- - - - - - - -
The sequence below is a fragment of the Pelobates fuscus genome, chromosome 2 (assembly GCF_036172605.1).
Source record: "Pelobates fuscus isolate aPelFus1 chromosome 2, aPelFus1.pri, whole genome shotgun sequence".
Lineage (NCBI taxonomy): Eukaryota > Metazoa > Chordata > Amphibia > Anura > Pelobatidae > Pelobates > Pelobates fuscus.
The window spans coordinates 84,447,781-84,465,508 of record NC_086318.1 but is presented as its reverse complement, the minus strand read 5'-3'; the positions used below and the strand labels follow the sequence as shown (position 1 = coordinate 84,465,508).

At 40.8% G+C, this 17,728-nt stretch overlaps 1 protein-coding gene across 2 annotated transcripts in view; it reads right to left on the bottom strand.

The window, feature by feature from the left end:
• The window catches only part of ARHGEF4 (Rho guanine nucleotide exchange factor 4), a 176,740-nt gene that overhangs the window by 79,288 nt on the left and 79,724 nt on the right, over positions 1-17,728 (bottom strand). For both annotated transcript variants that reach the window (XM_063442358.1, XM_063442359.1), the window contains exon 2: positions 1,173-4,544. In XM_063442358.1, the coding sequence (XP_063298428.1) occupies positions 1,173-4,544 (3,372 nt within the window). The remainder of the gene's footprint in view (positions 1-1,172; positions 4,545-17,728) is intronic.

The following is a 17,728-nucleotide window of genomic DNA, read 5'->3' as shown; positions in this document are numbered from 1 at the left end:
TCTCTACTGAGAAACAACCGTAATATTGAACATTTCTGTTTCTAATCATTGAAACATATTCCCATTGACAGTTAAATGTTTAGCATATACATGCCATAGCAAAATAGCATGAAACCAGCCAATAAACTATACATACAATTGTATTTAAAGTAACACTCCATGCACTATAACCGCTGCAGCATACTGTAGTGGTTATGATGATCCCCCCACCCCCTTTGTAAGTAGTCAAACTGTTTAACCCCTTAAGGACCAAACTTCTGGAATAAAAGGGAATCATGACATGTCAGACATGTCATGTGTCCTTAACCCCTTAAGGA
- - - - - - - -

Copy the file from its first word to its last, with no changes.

The sequence below is a fragment of the Pelobates fuscus genome, chromosome 2 (assembly GCF_036172605.1).
Source record: "Pelobates fuscus isolate aPelFus1 chromosome 2, aPelFus1.pri, whole genome shotgun sequence".
Lineage (NCBI taxonomy): Eukaryota > Metazoa > Chordata > Amphibia > Anura > Pelobatidae > Pelobates > Pelobates fuscus.
The window spans coordinates 84,447,781-84,465,508 of record NC_086318.1 but is presented as its reverse complement, the minus strand read 5'-3'; the positions used below and the strand labels follow the sequence as shown (position 1 = coordinate 84,465,508).

At 40.8% G+C, this 17,728-nt stretch overlaps 1 protein-coding gene across 2 annotated transcripts in view; it reads right to left on the bottom strand.

The window, feature by feature from the left end:
• The window catches only part of ARHGEF4 (Rho guanine nucleotide exchange factor 4), a 176,740-nt gene that overhangs the window by 79,288 nt on the left and 79,724 nt on the right, over positions 1-17,728 (bottom strand). For both annotated transcript variants that reach the window (XM_063442358.1, XM_063442359.1), the window contains exon 2: positions 1,173-4,544. In XM_063442358.1, the coding sequence (XP_063298428.1) occupies positions 1,173-4,544 (3,372 nt within the window). The remainder of the gene's footprint in view (positions 1-1,172; positions 4,545-17,728) is intronic.

The following is a 17,728-nucleotide window of genomic DNA, read 5'->3' as shown; positions in this document are numbered from 1 at the left end:
TCTCTACTGAGAAACAACCGTAATATTGAACATTTCTGTTTCTAATCATTGAAACATATTCCCATTGACAGTTAAATGTTTAGCATATACATGCCATAGCAAAATAGCATGAAACCAGCCAATAAACTATACATACAATTGTATTTAAAGTAACACTCCATGCACTATAACCGCTGCAGCATACTGTAGTGGTTATGATGATCCCCCCACCCCCTTTGTAAGTAGTCAAACTGTTTAACCCCTTAAGGACCAAACTTCTGGAATAAAAGGGAATCATGACATGTCAGACATGTCATGTGTCCTTAACCCCTTAAGGA